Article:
I guess I really got the bug for rally riding after that event because it was just raw. It was through Western Australia’s country roads and tracks and along fencelines. Apart from the navigating side of things, which I was still learning, for me it was just what I grew up with. I love that sort of riding.
AdvR: You got your first Safari win in 2013, and by that time you had your own team.
RF: Yamaha had been gradually stepping up the help from 2008 onward. I was still a solo operator, but with a mechanic and a bit of support.
We started the team in 2012 and we didn’t get a result that year.
In 2013 I ran the team from here at Centretune and fielded four bikes including my own. We found a shipping container and sent all the bikes and gear, set up and ready, from Longreach across to Perth. And we got the result: first and third.
We were very pumped with that outcome for a small country town.
AdvR: You won again in 2014.
RF: Yeah. I had another win, which was great.
That was the last one. AJ Roberts’ Activ8 team ran the support for us.
Trying to run a business and trying to run a team, even finding the time to train and build bikes, is pretty hard, so when the offer came for Roberts’ team to handle the support, it made my life a lot easier.
14th outright in the 2013 Dakar. Awesome.
AdvR: Has Dakar always been a dream since you started riding?
RF: It was one of those things where you think it’d be pretty cool, but you can’t believe you’d ever get to do it. It was a pretty far-fetched dream, I suppose.
Dave Schwartz (an Australian off-road international – ed) was on a few of those Safaris and he’d done Dakar. That gave me a gauge of the speed and rallycraft needed, but it really came about in mid-2011.
Gary Connell was then running the Husaberg team. He’d tried Dakar himself and didn’t get through, but he wanted to run a team with a couple of Aussies.
He grabbed Dave Schwartz and myself “I rocked up to Dakar in 2013 and I’d never met the guys. The first time I rode the bike was in the first stage. ”and we went there in 2012. They supplied the Husaberg bikes and logistics and we had to come up with the money for the flights, entries and some of the fees.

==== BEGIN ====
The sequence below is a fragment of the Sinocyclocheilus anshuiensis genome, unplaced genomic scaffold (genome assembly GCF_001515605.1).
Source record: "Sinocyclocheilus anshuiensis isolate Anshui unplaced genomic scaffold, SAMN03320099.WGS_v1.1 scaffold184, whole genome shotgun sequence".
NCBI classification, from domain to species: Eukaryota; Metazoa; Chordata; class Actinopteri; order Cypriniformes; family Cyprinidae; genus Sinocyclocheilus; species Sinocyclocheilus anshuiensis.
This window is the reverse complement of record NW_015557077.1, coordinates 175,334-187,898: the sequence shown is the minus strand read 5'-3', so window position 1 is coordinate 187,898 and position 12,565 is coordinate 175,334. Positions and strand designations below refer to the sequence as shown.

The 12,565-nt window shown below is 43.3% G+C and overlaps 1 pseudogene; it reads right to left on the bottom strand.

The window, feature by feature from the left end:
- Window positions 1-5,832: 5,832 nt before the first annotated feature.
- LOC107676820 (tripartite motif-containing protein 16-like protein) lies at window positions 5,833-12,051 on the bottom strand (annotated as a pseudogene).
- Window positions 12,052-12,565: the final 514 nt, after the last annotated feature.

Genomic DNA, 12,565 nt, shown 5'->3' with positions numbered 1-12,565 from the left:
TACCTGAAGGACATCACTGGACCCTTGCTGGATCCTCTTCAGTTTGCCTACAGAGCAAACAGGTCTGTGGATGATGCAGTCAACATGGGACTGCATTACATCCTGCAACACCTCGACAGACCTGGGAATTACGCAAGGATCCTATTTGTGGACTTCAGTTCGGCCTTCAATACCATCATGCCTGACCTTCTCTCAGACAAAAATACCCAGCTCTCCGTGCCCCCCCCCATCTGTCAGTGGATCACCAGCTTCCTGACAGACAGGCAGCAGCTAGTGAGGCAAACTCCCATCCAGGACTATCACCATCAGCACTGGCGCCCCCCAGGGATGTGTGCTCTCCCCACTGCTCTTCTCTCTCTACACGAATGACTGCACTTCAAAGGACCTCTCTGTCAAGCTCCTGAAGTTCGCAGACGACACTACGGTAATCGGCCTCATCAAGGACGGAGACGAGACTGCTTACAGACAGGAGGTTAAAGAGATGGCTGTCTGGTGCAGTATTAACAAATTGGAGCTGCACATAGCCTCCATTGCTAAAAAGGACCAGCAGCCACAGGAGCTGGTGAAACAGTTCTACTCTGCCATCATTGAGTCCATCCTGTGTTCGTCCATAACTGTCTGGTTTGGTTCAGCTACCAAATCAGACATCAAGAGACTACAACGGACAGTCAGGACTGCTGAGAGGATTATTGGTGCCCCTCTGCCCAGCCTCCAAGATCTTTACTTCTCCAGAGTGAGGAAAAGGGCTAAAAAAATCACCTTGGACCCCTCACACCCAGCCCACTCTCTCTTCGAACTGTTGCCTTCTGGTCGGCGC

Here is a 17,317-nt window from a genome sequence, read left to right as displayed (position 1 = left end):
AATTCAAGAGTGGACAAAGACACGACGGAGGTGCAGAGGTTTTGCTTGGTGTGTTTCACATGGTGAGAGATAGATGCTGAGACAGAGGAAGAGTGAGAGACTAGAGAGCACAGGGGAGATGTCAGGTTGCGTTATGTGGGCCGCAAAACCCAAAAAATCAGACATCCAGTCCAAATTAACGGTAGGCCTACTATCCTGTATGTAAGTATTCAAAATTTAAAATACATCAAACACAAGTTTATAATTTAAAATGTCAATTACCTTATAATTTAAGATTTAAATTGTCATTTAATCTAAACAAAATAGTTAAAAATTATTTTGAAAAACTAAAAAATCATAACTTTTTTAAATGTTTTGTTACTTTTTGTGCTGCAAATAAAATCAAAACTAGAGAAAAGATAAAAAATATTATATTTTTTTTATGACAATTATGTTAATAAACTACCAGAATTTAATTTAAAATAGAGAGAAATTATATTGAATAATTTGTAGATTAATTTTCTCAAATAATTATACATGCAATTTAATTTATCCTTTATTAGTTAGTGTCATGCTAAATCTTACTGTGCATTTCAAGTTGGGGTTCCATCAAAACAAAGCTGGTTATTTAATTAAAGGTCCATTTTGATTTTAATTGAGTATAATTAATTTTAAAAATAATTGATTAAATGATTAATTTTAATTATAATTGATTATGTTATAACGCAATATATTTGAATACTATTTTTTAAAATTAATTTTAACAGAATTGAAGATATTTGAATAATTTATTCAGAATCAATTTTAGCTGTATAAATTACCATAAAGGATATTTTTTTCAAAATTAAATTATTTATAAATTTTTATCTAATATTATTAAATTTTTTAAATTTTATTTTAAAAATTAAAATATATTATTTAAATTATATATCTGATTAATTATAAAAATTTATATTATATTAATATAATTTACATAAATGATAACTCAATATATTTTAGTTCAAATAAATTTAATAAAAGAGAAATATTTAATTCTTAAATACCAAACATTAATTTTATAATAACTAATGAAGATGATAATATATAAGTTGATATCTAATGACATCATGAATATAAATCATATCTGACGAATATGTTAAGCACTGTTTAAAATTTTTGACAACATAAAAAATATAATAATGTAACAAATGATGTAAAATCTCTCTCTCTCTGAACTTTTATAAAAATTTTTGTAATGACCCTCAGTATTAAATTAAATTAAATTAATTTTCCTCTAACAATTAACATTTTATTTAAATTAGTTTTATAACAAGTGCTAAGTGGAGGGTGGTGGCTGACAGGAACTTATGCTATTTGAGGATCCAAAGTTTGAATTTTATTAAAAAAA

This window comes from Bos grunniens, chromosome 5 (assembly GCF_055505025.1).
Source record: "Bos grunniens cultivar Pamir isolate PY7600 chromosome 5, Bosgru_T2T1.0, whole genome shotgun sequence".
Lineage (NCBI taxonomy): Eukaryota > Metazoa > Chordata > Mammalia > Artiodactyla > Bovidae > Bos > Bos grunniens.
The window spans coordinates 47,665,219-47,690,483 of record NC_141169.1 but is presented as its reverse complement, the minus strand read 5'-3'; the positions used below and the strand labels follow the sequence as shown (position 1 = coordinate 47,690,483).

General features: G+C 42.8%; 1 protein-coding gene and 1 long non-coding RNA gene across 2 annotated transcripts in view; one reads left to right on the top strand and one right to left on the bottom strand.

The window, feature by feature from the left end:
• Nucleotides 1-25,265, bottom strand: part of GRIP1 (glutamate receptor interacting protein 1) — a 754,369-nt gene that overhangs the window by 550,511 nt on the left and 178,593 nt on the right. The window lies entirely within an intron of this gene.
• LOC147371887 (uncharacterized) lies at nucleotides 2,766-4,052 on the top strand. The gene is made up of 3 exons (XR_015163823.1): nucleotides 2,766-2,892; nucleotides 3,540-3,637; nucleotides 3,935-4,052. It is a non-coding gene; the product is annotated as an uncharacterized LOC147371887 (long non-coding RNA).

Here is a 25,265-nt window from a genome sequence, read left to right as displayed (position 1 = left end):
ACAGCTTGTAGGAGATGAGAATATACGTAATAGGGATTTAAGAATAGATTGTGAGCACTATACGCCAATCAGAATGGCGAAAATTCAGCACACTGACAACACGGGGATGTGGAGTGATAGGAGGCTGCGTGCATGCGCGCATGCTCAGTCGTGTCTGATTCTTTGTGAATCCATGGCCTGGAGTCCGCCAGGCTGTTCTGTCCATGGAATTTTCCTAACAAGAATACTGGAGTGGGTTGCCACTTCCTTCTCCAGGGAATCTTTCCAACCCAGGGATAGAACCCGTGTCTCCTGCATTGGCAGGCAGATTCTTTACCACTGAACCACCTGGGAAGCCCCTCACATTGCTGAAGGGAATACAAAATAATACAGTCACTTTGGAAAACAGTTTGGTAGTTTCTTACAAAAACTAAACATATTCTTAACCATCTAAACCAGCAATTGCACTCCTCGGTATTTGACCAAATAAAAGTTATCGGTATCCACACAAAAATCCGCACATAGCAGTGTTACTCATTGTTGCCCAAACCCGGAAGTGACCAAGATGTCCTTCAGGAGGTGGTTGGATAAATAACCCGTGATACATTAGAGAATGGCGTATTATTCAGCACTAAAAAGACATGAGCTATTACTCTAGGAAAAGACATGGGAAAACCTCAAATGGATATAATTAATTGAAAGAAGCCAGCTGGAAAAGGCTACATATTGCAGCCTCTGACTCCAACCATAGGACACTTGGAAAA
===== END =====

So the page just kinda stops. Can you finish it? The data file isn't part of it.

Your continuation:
So it still cost a fair bit.
But it was a good opportunity to get involved in the event and it took away some of the organisation stress, because Gary did a lot of that.
That year I only got to the fifth day and blew a motor, but even on a privateer bike, a bit underpowered and a bit heavy, I was still getting around top-20 results, so it gave me heart. I needed to go back and have a few more goes at it.
AdvR: How long before you had another crack?
RF: I went back in 2013.
I tried a lot of options throughout the year and ended up getting basically a customer ride where I paid for the bike and the support through Yamaha France.
Obviously Centretune Motorcycles is a Yamaha and Kawasaki dealership, and I’ve done most of my racing on Yamahas, so it was a good fit.
To raise the money we did a lot of fundraising, sponsorship and media.
People chipped in and helped where they could.
I rocked up to Dakar in 2013 and I’d never met the guys. The first time I rode the bike was in the first stage. As far as logistics went it was easier, but as far as preparation went, it probably wasn’t the best.
But you learn the bike pretty quick in the first week of Dakar.
AdvR: How’d you go in 2013?
RF: I finished 14th outright.
It was a lot better result than I’d had previously. I had a few other Aussies around me, and that was good. Ben Grabham and I were tousling around the same position. I ended up 14th and Ben 15th, so it was a good result for both of us.
AdvR: Did you have the bug? As soon as Dakar finished were you thinking, “Man! I can’t wait to get back here next year!”
RF: I definitely had the bug.
Financially it was pretty tough though, especially in the bush.
It was around the time live-cattle export markets hit the wall and drought started kicking in pretty hard. It was pointless trying to raise the money through fundraisers. We were doing it tough here in the business too, so we had to be careful. It took quite a while to recover financially from that ride in 2013.